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socrateaser, Attorney
Category: Bankruptcy Law
Satisfied Customers: 38878
Experience:  Attorney and Real Estate Broker -- Retired (mostly)
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I am writing a promissory note to my employer, which is in

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I am writing a promissory note to my employer, which is in weak condition financially. Can my employer and I structure the promissory note so that, if my employer declares bankruptcy, the note is automatically forgiven? I want to make sure that any creditors of my employer cannot pursue me to pay off the note if my employer becomes bankrupt.

Your employer cannot enter into such an agreement, because by forgiving a debt at the instant of bankruptcy, the employer would be transferring the value of the debt to you for less than "reasonably equivalent value," which is a fraudulent transfer under the bankruptcy code -- and, the bankruptcy trustee can avoid the transfer and reinstate the note against you.


However you choose to write the note, the forgiveness must be based on some trigger other than the employer's insolvency.



Customer: replied 8 years ago.
Thank you very much for your initial thoughts. That was very helpful. I will definitely "accept" your answer. However, can you provide some additional thoughts first? Can my employer and I structure the promissory note such that it is forgiven in the event that (a) the firm loses a major client or (b) the firm loses a pending arbitration action currently being pursued against my employer? Either of these events might trigger an eventual bankruptcy. If those are still too close to a fraudulent conveyance, could we say that the firm will pay me a bonus for my work on the major client if that client ceases to be a client? This would allow the firm to essentially forgive the note if the client leaves.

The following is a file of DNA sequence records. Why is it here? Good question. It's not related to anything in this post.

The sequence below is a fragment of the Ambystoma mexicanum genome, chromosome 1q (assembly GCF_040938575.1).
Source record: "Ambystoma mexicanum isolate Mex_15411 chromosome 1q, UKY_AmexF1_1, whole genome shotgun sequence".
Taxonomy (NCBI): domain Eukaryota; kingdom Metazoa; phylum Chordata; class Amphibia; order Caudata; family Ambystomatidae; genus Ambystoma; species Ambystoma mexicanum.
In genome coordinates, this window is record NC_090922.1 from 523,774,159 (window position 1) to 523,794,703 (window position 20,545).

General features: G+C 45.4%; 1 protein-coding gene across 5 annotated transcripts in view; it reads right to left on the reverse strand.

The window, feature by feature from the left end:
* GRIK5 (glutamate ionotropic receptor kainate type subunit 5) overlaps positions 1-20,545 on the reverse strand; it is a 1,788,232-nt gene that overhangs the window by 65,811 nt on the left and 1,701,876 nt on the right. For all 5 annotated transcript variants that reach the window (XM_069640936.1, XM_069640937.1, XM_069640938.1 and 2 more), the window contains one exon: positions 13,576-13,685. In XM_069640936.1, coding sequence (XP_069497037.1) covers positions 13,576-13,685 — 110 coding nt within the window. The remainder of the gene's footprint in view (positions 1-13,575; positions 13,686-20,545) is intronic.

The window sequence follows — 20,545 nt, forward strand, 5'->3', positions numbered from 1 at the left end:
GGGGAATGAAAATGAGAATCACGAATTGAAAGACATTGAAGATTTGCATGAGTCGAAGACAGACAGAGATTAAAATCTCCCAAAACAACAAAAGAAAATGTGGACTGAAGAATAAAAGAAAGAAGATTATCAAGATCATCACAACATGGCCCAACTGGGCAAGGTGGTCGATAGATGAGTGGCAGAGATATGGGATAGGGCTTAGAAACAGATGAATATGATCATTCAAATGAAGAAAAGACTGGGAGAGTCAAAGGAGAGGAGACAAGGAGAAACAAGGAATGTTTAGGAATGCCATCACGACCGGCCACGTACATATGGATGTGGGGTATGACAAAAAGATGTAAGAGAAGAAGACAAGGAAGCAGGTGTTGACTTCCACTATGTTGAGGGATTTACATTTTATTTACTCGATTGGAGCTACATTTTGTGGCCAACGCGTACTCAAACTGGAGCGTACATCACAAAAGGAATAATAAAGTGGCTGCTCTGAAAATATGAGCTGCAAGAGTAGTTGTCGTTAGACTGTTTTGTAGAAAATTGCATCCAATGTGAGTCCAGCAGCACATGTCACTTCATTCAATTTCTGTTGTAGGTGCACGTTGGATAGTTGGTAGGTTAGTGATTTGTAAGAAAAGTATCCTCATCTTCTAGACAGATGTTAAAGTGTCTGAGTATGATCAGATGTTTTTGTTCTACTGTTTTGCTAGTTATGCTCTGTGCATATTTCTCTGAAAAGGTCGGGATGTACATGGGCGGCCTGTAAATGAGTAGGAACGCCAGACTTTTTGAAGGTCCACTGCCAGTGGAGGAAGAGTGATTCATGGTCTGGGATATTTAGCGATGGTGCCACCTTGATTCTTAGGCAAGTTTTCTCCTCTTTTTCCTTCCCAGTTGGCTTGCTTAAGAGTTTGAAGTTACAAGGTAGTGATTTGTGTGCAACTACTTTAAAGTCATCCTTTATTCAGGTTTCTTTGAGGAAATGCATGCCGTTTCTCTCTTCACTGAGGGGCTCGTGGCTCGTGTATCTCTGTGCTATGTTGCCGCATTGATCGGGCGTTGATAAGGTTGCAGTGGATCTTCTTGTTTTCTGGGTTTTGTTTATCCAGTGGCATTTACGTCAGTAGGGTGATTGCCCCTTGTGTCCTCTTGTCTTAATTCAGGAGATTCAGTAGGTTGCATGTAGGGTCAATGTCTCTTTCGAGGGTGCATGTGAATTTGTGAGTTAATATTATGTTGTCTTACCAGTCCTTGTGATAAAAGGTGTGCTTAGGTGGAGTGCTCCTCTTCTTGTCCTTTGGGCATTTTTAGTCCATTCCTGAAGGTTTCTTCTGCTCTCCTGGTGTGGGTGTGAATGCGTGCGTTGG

It would be better if there was something completely unrelated to employer performance. Maybe, the employer could offer you a fixed-term employment contract. And, as part of the note, you could agree that the employer has the option of terminating your employment before the contract's agreed-upon termination date, in exchange for forginving the note.


socrateaser and other Bankruptcy Law Specialists are ready to help you
Customer: replied 8 years ago.


Thank you for your second reply. Please excuse the fact that, until now, I have not "accepted" your answer. I was thinking about your second answer and whether I had any follow-up questions, which I currently do not. I am now "accepting" your answer.


Is there any way to reach you in the future? I have never used JustAnswer before so I do not know how the mechanics work. I include my contact information below.


Finally, if I am not able to correspond with you in the future, thank you for all your help. As you might imagine, this is a troubled situation and I very much appreciate your assistance.


Best regards,




You can simply put my name on the title of any future question, i.e. "ToCustomer..." Usually, someone will shoot me an email telling me that a customer is looking for me.